UPS posts double-digit operating profit growth after strong peak
03 / 02 / 2016
UPS posted “positive” fourth quarter results, with double-digit operating profit growth recorded across all three of its segments.
The parcel giant announced a 1% increase in fourth-quarter revenues to $16bn, although it said performance at a top-line level was restricted by currency translations and lower fuel surcharges.
At an operating profit level, it recorded a 172% year-on-year jump to $2bn and at a net profit level there was a 193.8% increase to $1.3bn.
Operating profits improvements were led by its US domestic package division, which saw an increase to $1.3bn from $444m last year.
International package saw a 73.1% jump on a year earlier to $580m, led by a strong performance in Europe, while supply chain and freight turned a $25m loss for last year’s fourth quarter into a $187m profit this year.
In an investor call, UPS chief executive David Abney said the “explosive growth” of e-commerce created “great opportunities”.
He said the company had worked hard to manage the peak-season surge by ensuring capacity was fully utilised at all times even the weekend. This had resulted in its peak day moving from December 22 to December 21.
It had also worked closely with customers to tender shipments ahead of the original schedule.
He said the Atlanta-based firm had also implemented certain pricing controls and maintained disciplined operating plans to ensure its peak package volume did not jeopardise the overall integrity of the network.
Looking ahead, he said global economic conditions remained “uncertain”. He said slight improvements were expected in Europe and Asia this year, while US economic improvements were expected in the second half.
Challenging conditions were expected in emerging markets.
In a conference call after the results announcement, Abney was also asked about Amazon’s decision to operate some of its own trucks and aircraft during the peak and the effect it has on pricing.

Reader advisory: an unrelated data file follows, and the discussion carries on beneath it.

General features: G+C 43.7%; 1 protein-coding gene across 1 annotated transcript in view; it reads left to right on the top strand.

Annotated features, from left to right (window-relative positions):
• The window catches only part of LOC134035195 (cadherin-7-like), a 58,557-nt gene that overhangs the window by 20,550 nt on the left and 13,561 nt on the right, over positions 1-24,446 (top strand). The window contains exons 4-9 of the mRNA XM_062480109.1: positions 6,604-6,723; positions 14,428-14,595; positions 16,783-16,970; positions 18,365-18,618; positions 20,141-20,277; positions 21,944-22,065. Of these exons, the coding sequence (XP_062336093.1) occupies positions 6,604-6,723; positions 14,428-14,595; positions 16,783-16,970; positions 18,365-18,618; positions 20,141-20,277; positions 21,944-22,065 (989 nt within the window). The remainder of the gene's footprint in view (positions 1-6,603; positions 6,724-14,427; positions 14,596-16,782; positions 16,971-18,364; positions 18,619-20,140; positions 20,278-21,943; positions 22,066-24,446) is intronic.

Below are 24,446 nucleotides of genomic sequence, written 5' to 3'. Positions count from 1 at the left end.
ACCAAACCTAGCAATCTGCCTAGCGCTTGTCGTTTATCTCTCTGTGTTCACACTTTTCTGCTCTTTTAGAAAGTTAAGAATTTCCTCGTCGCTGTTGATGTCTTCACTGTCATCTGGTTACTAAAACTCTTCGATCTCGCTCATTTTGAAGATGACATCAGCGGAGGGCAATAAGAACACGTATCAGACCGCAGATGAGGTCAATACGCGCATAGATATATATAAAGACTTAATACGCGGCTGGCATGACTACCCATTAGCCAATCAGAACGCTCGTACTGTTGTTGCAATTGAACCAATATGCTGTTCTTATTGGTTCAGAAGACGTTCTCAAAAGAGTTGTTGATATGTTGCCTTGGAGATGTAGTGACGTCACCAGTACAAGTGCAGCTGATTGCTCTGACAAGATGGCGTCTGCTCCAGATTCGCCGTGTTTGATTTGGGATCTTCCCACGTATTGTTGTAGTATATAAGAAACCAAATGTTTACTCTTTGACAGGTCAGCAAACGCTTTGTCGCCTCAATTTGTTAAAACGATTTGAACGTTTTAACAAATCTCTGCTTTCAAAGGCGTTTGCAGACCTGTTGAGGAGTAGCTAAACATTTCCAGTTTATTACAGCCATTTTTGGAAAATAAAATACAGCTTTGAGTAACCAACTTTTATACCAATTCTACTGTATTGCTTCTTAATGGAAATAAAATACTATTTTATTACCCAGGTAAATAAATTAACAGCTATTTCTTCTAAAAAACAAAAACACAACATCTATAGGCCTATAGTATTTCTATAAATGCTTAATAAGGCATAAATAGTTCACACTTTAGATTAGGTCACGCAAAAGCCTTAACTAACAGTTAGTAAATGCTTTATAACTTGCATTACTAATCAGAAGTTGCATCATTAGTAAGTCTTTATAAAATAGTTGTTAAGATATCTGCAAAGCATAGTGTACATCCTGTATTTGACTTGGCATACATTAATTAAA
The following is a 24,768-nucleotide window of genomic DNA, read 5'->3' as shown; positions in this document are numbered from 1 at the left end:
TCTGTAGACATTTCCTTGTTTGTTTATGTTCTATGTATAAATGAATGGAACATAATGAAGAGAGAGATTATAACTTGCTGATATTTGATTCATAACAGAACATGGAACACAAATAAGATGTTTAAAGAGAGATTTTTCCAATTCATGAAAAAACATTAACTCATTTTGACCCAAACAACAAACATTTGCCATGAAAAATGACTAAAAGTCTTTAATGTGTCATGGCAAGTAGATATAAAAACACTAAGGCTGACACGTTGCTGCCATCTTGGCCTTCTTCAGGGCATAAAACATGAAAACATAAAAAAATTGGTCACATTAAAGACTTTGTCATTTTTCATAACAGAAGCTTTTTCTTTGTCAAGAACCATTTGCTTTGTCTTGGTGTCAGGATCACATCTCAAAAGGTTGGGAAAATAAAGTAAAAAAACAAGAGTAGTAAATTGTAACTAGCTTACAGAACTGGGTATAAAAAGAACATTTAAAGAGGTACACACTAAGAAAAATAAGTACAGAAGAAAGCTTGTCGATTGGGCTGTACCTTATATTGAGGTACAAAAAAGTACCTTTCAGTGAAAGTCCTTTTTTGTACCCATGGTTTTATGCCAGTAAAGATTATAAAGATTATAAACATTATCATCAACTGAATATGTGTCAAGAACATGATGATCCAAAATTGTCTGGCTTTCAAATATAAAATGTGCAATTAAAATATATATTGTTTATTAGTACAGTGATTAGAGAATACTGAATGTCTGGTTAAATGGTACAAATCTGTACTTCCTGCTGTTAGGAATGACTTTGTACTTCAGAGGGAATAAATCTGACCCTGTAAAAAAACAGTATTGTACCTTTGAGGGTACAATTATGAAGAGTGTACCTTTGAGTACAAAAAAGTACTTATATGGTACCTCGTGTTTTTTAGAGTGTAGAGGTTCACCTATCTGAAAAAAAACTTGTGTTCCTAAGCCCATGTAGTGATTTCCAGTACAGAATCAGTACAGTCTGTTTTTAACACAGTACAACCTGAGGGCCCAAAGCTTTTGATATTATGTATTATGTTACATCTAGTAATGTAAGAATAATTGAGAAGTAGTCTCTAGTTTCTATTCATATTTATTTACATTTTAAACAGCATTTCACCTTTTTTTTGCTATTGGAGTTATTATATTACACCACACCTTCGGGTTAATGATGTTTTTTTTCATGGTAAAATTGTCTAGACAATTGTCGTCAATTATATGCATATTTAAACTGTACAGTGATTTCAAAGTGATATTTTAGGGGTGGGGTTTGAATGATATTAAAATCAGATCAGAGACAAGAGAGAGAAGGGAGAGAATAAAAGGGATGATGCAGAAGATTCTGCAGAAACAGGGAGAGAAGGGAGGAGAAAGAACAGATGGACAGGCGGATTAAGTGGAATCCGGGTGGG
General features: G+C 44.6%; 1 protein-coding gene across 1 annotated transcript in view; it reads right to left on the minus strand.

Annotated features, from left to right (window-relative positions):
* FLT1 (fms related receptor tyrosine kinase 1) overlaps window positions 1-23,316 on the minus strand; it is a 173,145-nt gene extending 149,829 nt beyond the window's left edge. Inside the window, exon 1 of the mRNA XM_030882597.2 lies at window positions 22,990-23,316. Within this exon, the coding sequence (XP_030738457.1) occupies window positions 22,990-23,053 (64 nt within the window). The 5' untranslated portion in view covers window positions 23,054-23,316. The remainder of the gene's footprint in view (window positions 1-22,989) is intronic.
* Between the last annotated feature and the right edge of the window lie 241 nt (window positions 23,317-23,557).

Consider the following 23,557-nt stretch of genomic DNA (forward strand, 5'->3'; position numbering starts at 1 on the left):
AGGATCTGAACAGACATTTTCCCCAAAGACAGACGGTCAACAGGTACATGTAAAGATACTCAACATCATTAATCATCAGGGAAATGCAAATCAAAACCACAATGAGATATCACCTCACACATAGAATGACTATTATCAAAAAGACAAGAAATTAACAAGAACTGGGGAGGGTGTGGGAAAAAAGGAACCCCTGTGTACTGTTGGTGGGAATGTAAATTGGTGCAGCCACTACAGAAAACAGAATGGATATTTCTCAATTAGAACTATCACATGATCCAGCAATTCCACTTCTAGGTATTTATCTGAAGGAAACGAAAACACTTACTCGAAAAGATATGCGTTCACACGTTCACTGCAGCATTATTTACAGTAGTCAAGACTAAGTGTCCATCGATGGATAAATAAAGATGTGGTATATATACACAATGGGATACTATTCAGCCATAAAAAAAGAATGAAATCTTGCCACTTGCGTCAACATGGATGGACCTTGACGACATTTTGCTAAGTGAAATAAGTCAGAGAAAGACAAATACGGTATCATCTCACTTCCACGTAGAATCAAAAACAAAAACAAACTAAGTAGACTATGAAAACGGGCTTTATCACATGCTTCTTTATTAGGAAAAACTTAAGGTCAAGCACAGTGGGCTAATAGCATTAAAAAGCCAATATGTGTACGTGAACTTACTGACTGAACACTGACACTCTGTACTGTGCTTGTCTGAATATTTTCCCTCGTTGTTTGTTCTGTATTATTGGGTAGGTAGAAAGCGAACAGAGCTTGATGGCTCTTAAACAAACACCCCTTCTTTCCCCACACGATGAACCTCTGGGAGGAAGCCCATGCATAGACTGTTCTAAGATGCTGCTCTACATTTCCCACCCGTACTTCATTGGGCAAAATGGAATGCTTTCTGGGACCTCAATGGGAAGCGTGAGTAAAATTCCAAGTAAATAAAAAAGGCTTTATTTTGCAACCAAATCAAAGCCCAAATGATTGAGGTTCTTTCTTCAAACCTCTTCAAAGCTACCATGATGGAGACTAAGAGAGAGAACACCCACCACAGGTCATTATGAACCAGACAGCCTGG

“Amazon is a good customer of ours,” he said. “We have a mutually beneficial relationship and our goal with Amazon, or any other big customer, is to continue to show our value and build an integrated network through our technologies and to have a value proposition that is difficult to match.
“We do add capacity for large customers such as Amazon, when we do it we ensure we have the proper economic return, and at the same time we also ensure the integrity of our network for all customers by planning and forecasting our volumes.
“I didn’t read anything in the last quarter that we feel on any kind of substantial basis is going to affect our pricing, or pricing in the market.”
During Amazon’s end-of-year conference call, Amazon revealed it was not looking to take on the likes of UPS and that the air cargo operation it had set up was just to cover its own peaks.
Amazon chief financial officer Brian Olsavsky said: “What we’ve found is in order to properly serve our customers at peak, we’ve needed to add more of our own logistics to supplement our existing partners — that’s not meant to replace them.
“Those carriers are no longer able to handle all of our capacity that we need at peak. They have been and continue to be great partners and we look forward to working with them in the future. It’s just we’ve had to add some resources on our own.”